Why did my Amazon Redshift query status change from "Completed" to "Aborted" when no changes were made?

Lesedauer: 3 Minute

The Amazon Redshift console shows that the query status is "Completed", but the status then changes to "Aborted". However, no updates were made to the table when I queried the results from a previous session or transaction. Why is this happening?

Short description

SQL statements that manipulate data or create database objects don't persist until the transaction is committed. This doesn't apply to TRUNCATE statements, which implicitly perform a COMMIT.

The Amazon Redshift console shows that the query status is "Completed" for a SQL statement if it's still in an open transaction. The status changes to "Aborted" if the transaction is rolled back. The STL_QUERY system table also shows that the SQL statement is successfully completed when the aborted column value is 0.

If the transaction is later committed, then the changes will appear. However, if the transaction can't be committed, the Amazon Redshift console shows that the query is aborted. To identify the reason that your transaction can't be committed, check the STL system tables.


To confirm whether a transaction has been committed or rolled back, use the output of the following query on SVL_STATEMENTTEXT system table. Then, filter by the transaction ID (xid) of the SQL statement:

WHERE xid IN (SELECT xid FROM STL_QUERY WHERE query = [Query ID]) ORDER BY starttime, sequence;

The output on the query displays an "Undoing 1 transactions" statement for the rolled back transaction.

If a transaction starts with a BEGIN statement, then the statement was explicitly opened by the user or application. The statement has to also be explicitly committed. Transactions that are not initiated with a BEGIN statement are usually auto-committed by the SQL client or driver's AUTO COMMIT option. If the option is disabled, the user has to explicitly send a COMMIT.

When a transaction is properly committed, transaction's changes are durable (persisted) and can be seen by other XIDs that have been initiated after the COMMIT statement. For more information, see Serializable isolation.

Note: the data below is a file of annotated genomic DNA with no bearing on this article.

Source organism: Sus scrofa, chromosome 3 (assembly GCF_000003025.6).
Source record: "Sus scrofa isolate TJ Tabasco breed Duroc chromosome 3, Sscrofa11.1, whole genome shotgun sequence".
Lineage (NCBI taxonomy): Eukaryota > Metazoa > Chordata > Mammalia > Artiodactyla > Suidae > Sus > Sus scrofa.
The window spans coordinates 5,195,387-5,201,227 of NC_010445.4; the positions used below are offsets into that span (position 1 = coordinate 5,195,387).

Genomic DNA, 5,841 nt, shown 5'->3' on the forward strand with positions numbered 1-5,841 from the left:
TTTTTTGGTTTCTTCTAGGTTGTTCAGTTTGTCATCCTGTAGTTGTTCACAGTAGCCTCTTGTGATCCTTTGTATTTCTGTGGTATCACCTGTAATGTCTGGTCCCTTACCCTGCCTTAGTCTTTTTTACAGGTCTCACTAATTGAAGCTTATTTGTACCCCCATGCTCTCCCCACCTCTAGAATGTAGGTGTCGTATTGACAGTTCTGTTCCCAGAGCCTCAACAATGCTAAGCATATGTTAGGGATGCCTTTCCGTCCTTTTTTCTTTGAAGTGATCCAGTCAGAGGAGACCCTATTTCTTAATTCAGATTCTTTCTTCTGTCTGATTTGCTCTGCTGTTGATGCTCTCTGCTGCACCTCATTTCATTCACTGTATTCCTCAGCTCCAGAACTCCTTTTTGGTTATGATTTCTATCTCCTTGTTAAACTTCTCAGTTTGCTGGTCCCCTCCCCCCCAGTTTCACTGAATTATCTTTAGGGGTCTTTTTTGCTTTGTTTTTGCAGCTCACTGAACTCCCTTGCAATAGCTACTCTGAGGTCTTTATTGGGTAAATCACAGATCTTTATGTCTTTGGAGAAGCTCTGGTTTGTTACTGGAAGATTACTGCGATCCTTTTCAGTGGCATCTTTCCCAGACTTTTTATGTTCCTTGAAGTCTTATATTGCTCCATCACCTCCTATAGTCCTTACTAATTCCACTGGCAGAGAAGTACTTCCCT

When there is no END, COMMIT, or "Undoing 1 transactions" message seen on the SVL_STATEMENTTEXT system table, the XID might still be open. Use the SVV_TRANSACTIONS view to identify open transactions and LOCK contention.

The systems tables STL_COMMIT_STRATS and STL_UNDONE can also be used to confirm whether a transaction has ended with a COMMIT or a ROLLBACK.

Run the following query to find out if the changes have been committed:

SELECT q.query, q.xid, NVL2 (cs.endtime, cs.endtime::text, 'NO COMMIT') AS commit_endtime
FROM STL_QUERY q LEFT JOIN STL_COMMIT_STATS cs ON q.xid = cs.xid AND cs.node = -1
WHERE q.query = [QUERY ID];

Run the following query to find out if the changes have been rolled back:

WHERE xact_id_undone IN (SELECT cid from STL_QUERY where query = [QUERY ID]);

Transaction changes aren't persisted due to an explicit ROLLBACK command or if it doesn't run until completion. Explicit ROLLBACKS can't occur when there is a serializable isolation violation. They also can't occur when an administrator TERMINATES a session or CANCELS a query. Timeouts in a network connection can also keep transaction changes from persisting.

If a rollback occurs, then the client receives an error message with more details. It's best practice to configure your client to log errors. For more information, see Configure logging (JDBC) or LogLevel (ODBC).

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